Today is 13 weeks since Mikey died. That's 91 days, or more than 2,000 hours. I still keep waiting to wake up, but as I've said before, I don't think that feeling will ever dissipate. I'm pretty sure it will become a dull ache, one day, but the place he holds in my heart will forever have a "reserved" sign engraved in it.
We're finally settled into our new home, just a few blocks from where Mikey and I first planted our roots together. The girls are in the same schools, and our dear friends are still close by. On all accounts, this move was the best of the both worlds. The proximity allows us to maintain our normal schedules and lives. This move was akin to a snake shedding its skin, the walls in which we lived are part of our old life. Those surroundings were holding us back from moving forward.
As I write, the girls are playing in their new sun-filled bedroom. The floors are covered with bright flowered rugs to bring some elements of the outdoors inside. My room has more light than I've had the privilege of enjoying in my home in 13 years. It's hard to not smile when you have this much light flowing through the windows.
As we head into a cold New York City winter, this sunlight will heal us. It will penetrate the heavy feeling in our hearts, and soothe our souls.
Our new space is smaller, but I like that feeling of coziness. I feel comforted being able to glance up from the kitchen counter as I mix pancake batter and see all my ducklings in a row. In this case smaller is better, much better. I've already made conscious decisions to free my life from a lot of the clutter and noise that existed in it before. I think many of us don't recognize how crowded our lives are with physical objects, or how your attention is pulled by this vast technologically driven world. Sometimes it takes a life-changing event to realize less is more—more fulfilling.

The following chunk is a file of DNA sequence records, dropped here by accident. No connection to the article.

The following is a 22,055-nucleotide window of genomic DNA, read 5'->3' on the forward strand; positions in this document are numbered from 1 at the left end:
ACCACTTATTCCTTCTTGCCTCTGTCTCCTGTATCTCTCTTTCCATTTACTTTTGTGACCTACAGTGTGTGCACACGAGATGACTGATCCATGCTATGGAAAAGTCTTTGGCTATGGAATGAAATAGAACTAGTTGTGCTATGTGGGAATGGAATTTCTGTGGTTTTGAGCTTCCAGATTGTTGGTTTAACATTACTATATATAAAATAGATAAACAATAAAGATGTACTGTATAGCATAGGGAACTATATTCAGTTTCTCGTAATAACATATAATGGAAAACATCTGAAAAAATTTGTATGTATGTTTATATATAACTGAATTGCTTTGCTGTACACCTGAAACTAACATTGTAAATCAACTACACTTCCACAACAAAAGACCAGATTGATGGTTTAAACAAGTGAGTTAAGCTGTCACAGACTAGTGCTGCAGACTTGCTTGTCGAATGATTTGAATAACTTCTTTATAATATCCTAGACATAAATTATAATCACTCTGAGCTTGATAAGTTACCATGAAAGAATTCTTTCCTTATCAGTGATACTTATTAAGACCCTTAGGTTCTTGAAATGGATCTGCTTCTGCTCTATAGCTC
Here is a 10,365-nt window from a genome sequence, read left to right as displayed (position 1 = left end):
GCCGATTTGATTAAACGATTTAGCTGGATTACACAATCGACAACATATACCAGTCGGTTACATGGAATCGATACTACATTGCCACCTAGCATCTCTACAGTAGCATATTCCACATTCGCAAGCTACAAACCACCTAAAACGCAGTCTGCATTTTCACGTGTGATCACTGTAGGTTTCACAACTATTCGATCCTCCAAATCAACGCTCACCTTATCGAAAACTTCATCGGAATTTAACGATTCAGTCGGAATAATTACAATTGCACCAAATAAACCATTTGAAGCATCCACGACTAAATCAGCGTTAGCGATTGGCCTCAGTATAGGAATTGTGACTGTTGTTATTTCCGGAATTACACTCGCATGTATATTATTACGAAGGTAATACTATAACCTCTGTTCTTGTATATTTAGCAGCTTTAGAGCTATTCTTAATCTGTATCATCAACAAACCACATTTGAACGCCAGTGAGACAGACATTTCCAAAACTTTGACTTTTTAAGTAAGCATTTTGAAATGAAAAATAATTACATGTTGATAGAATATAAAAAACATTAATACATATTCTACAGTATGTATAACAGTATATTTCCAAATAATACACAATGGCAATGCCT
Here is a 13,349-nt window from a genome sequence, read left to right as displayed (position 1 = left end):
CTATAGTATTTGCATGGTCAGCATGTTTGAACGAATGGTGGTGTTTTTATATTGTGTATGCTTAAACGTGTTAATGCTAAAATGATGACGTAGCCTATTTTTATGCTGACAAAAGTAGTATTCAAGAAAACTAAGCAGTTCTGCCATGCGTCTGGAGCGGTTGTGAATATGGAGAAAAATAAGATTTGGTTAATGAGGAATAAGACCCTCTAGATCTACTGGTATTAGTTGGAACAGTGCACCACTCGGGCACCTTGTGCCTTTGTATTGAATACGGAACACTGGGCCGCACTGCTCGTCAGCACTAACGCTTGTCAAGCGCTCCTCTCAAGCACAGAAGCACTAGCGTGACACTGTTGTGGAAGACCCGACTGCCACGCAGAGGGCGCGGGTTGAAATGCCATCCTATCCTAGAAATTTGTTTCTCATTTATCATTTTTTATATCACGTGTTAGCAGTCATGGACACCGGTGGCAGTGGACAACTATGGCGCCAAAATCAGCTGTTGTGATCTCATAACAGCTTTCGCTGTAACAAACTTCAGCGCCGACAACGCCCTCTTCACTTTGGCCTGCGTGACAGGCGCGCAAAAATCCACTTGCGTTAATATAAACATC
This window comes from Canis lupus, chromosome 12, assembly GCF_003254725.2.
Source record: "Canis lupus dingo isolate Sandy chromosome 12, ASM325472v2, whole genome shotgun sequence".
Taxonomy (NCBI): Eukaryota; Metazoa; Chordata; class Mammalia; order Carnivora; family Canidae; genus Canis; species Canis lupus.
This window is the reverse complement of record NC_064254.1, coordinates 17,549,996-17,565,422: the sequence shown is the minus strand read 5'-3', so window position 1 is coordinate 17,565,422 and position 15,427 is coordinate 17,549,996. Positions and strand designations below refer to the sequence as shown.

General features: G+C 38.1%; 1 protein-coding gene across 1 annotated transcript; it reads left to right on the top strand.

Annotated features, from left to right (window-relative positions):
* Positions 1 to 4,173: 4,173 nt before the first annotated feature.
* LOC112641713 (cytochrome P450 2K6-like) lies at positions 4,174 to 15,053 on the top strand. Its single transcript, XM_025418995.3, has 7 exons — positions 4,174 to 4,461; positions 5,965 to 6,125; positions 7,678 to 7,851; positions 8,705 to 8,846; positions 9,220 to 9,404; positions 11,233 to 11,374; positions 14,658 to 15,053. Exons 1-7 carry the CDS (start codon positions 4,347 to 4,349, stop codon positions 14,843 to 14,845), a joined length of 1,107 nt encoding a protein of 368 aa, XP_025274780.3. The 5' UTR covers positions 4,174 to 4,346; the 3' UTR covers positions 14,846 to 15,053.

So, I've shed cluttered kitchen equipment—no microwave or toaster. I figure the extra few minutes it takes to melt butter on the stovetop for pancakes allows me to take an extra breath and reflect on the meal I'm about to make. Isabella loves toast, but I don't need a special appliance for that—my broiler does the job perfectly. These little things are helping me think more clearly, silly as they may seem.
I've also put myself on a technology diet too. I want to focus on the actual instead of the virtual right now. I'm so thankful for the deep, lasting friendships I've made from my blogging world, and want to spend more time cultivating them. I can only do this by making the deliberate decision to power down more often.
For now, I'm going to spend the rest of this quiet Sunday enjoying the sunshine with the girls. But first, I need to go clean up the dishes from this morning's breakfast you see up above. I hope everyone is finding time to enjoy the little moments, and hug those they love a little tighter, keep them a little closer.